GlaxoSmithKline Plc was sent an antitrust complaint by U.K. regulators who say the company may have colluded with generic-drug makers to keep copies of its Seroxat antidepressant off the market.
Glaxo, the U.K.’s biggest drugmaker, may have paid Alpharma Ltd., Generics (U.K.) Ltd. and a unit of Teva Pharmaceutical Industries Ltd. to delay the release of cheaper, copycat versions of the drug, the U.K. Office of Fair Trading said on its website. Seroxat was one of Glaxo’s best-selling drugs from 2002 through 2004, when the agreements were in place, the OFT said.
“The introduction of generic medicines can lead to strong competition on price, which can drive savings for the NHS, to the benefit of patients and, ultimately, taxpayers,” said Ann Pope, a director at the OFT, referring to the U.K.’s publicly funded National Health Service.
Antitrust regulators on both sides of the Atlantic are focusing on how settlements between companies that make branded medicines and generics producers might harm consumers. Les Laboratoires Servier, H. Lundbeck A/S and Teva, the world’s largest generic-drug maker, were sent statements of objections last year by the European Union’s antitrust watchdog over possible delays for generic drugs.
The OFT probe covers matters already examined by the EU without subsequent sanctions, David Daley, a spokesman for the London-based company, said by e-mail.
Glaxo “supports fair competition and we very strongly believe that we acted within the law, as the holder of valid patents for paroxetine, in entering the agreements under investigation,” Daley said in an e-mail, referring to the active ingredient in Seroxat. “These arrangements actually resulted in generic versions of paroxetine entering the market before GSK’s patents had expired.”
Glaxo and the generic companies were sent so-called statements of objections, the OFT said. Daley said the company will need time to review the documents before considering any further action.
Glaxo shares declined 0.5 percent to 1,650 pence at 3:52 p.m. in London trading.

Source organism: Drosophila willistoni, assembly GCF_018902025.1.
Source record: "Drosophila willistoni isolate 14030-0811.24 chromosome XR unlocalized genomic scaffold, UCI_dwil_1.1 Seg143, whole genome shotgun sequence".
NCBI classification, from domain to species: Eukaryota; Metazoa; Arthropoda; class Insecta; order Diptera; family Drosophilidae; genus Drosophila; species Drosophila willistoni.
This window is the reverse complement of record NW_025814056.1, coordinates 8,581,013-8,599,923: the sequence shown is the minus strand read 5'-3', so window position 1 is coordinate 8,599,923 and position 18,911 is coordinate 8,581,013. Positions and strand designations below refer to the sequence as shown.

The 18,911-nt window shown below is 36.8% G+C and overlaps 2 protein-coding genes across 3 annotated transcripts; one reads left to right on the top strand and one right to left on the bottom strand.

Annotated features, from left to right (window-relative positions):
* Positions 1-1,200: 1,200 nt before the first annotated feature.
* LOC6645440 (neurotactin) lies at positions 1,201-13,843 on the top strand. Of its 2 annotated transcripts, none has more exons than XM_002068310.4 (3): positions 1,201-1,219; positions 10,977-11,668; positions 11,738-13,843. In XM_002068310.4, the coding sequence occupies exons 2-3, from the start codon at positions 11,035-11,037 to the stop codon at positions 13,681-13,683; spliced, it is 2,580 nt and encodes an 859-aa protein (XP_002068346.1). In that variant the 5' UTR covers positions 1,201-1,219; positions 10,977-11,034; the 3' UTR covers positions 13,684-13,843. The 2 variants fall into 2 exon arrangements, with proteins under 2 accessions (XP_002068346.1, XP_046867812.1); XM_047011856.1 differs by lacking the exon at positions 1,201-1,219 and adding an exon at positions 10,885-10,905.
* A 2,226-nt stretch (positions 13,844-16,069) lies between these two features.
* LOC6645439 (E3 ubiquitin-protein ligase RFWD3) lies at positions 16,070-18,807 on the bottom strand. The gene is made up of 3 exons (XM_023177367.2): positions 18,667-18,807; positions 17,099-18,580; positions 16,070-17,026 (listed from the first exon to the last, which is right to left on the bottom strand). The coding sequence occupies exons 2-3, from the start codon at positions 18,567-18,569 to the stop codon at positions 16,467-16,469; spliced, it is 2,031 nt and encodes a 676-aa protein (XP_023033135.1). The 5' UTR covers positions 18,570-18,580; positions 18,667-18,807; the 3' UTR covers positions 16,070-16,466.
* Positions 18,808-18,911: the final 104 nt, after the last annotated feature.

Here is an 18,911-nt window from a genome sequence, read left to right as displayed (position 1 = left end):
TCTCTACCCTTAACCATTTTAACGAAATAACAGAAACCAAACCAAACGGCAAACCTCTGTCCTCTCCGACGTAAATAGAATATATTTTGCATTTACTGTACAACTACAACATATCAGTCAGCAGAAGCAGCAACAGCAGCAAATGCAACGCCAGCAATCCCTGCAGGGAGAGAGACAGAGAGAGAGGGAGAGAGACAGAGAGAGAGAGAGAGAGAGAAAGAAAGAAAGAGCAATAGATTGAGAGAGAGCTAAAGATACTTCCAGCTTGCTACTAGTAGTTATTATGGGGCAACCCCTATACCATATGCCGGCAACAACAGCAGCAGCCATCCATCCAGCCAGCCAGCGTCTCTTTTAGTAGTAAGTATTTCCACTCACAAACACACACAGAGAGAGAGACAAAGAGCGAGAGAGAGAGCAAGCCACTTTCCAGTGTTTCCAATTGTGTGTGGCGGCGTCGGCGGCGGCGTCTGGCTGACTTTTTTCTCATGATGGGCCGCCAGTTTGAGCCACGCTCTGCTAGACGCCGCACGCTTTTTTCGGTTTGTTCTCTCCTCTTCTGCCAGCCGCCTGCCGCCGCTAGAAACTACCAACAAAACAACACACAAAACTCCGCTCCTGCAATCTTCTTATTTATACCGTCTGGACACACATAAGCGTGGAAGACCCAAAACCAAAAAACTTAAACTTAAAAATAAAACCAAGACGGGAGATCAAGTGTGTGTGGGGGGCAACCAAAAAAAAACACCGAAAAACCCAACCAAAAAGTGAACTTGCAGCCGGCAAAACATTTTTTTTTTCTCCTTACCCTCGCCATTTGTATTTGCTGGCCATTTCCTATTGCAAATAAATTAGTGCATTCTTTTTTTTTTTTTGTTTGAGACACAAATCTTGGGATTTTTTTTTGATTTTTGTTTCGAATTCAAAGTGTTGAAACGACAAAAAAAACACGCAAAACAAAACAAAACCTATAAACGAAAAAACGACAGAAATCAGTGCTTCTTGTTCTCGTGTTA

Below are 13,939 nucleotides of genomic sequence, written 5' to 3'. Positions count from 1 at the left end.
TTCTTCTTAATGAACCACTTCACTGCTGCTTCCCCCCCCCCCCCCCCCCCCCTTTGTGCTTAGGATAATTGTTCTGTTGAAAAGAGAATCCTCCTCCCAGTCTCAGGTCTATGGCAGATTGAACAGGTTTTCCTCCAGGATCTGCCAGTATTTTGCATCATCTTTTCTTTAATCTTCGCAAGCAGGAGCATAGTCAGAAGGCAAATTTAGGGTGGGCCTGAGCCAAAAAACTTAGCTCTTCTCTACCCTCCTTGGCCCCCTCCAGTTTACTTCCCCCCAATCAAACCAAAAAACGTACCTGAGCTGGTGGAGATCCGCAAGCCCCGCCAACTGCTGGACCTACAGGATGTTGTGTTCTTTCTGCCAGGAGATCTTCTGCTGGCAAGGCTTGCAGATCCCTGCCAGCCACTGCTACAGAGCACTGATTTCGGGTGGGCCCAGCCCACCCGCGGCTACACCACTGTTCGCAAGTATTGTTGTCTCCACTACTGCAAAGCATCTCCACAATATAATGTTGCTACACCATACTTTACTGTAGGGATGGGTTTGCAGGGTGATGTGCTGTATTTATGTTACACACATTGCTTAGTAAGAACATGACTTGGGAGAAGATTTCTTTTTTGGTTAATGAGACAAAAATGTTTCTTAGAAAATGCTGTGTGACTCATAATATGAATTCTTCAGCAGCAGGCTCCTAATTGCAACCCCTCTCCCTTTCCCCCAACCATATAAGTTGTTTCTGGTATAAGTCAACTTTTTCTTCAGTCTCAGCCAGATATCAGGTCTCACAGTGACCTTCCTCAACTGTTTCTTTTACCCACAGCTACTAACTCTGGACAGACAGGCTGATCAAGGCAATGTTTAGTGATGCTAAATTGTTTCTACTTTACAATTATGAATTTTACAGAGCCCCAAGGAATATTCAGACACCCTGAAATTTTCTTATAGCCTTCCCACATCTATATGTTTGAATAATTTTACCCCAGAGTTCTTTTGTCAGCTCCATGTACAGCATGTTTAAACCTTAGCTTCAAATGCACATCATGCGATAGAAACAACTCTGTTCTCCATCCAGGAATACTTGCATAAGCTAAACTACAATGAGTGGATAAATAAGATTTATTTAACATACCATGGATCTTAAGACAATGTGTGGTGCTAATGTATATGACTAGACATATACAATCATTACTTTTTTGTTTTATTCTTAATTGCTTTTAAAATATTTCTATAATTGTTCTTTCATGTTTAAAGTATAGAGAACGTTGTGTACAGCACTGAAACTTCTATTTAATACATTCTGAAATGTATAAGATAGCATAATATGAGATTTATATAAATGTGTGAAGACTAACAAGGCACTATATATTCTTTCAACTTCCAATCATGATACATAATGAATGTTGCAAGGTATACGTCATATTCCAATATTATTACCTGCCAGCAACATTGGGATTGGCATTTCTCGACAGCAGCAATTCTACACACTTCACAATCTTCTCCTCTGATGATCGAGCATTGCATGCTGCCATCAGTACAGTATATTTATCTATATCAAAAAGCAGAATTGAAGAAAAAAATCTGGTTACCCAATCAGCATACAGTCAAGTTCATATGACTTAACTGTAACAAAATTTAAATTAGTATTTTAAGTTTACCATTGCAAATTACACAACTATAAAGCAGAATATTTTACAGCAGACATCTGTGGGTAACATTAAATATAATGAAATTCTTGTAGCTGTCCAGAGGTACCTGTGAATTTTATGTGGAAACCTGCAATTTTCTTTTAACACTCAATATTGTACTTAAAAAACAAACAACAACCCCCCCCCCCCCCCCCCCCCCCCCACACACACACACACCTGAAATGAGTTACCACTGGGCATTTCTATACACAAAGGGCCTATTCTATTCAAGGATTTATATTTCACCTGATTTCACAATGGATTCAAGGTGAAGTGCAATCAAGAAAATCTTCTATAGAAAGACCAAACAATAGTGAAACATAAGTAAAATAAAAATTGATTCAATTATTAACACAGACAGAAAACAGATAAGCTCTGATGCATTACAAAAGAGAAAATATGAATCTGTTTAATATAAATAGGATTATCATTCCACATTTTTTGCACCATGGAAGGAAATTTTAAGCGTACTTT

Nina Devlin, a spokeswoman for Mylan Inc., which owns Generics U.K., confirmed the company received a copy of the complaint which related to a settlement with Glaxo in 2002. Generics U.K., which was a subsidiary of German drugmaker Merck KGaA at the time, “intends to vigorously defend itself in this matter,” she said in an e-mailed statement. Phyllis Carter, a spokeswoman for Merck, said the company is reviewing the complaint.
Norton Healthcare Ltd., which was named in the complaint, was acquired by Teva after the period of investigation, Paul Williams, a spokesman for Teva, said in an e-mail. Teva doesn’t believe the agreement between Glaxo and Norton, which became IVAX before it was acquired, was anti-competitive and Teva will cooperate fully with authorities, he said.
David Belian, a spokesman for Actavis Inc., which owns Alpharma and is based in the U.S., didn’t immediately respond to an e-mail seeking comment.
Since he became Glaxo’s chief executive officer in 2008, Andrew Witty has worked to resolve U.S. criminal and civil investigations of the company, resulting in a 2011 agreement to pay a $3 billion settlement of claims the company marketed drugs for unapproved uses and other matters. Witty was knighted last year by Queen Elizabeth II for services to the economy and the U.K. pharmaceutical industry.
Glaxo, AstraZeneca Plc, the U.K.’s second-biggest drugmaker, and Sanofi are also among companies the Brussels-based commission has queried as part of its probes into the companies’ tactics to keep copies of their medicines off the market. Drug developers use a variety of techniques to delay generics, the EU said in a 2009 report.
Johnson & Johnson and Novartis AG in January were also sent complaints by the EU over a pay-for-delay deal that may have hampered the sale of generic versions of pain killer fentanyl in the Netherlands.